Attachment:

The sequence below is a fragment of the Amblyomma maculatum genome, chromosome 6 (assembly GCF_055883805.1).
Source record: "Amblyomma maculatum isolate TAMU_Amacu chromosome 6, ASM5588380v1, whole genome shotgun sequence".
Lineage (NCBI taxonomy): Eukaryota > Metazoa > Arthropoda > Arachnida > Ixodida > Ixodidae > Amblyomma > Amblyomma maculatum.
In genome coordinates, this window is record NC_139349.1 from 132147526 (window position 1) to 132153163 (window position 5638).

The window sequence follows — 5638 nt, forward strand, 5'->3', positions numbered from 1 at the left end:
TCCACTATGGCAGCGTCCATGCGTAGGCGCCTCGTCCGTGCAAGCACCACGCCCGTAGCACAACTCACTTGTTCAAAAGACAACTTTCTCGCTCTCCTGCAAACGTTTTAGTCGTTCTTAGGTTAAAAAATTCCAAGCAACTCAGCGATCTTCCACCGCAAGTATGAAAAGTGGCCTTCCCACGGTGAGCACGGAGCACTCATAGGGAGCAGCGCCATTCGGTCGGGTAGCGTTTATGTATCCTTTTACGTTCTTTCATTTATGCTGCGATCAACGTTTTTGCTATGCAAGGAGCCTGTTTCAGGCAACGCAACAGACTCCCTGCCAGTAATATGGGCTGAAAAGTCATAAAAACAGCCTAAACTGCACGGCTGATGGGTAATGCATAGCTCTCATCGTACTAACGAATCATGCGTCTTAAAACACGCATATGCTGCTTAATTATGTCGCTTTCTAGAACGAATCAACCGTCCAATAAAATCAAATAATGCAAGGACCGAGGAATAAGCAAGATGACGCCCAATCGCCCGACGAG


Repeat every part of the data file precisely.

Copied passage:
The sequence below is a fragment of the Amblyomma maculatum genome, chromosome 6 (assembly GCF_055883805.1).
Source record: "Amblyomma maculatum isolate TAMU_Amacu chromosome 6, ASM5588380v1, whole genome shotgun sequence".
Lineage (NCBI taxonomy): Eukaryota > Metazoa > Arthropoda > Arachnida > Ixodida > Ixodidae > Amblyomma > Amblyomma maculatum.
In genome coordinates, this window is record NC_139349.1 from 132147526 (window position 1) to 132153163 (window position 5638).

The window sequence follows — 5638 nt, forward strand, 5'->3', positions numbered from 1 at the left end:
TCCACTATGGCAGCGTCCATGCGTAGGCGCCTCGTCCGTGCAAGCACCACGCCCGTAGCACAACTCACTTGTTCAAAAGACAACTTTCTCGCTCTCCTGCAAACGTTTTAGTCGTTCTTAGGTTAAAAAATTCCAAGCAACTCAGCGATCTTCCACCGCAAGTATGAAAAGTGGCCTTCCCACGGTGAGCACGGAGCACTCATAGGGAGCAGCGCCATTCGGTCGGGTAGCGTTTATGTATCCTTTTACGTTCTTTCATTTATGCTGCGATCAACGTTTTTGCTATGCAAGGAGCCTGTTTCAGGCAACGCAACAGACTCCCTGCCAGTAATATGGGCTGAAAAGTCATAAAAACAGCCTAAACTGCACGGCTGATGGGTAATGCATAGCTCTCATCGTACTAACGAATCATGCGTCTTAAAACACGCATATGCTGCTTAATTATGTCGCTTTCTAGAACGAATCAACCGTCCAATAAAATCAAATAATGCAAGGACCGAGGAATAAGCAAGATGACGCCCAATCGCCCGACGAG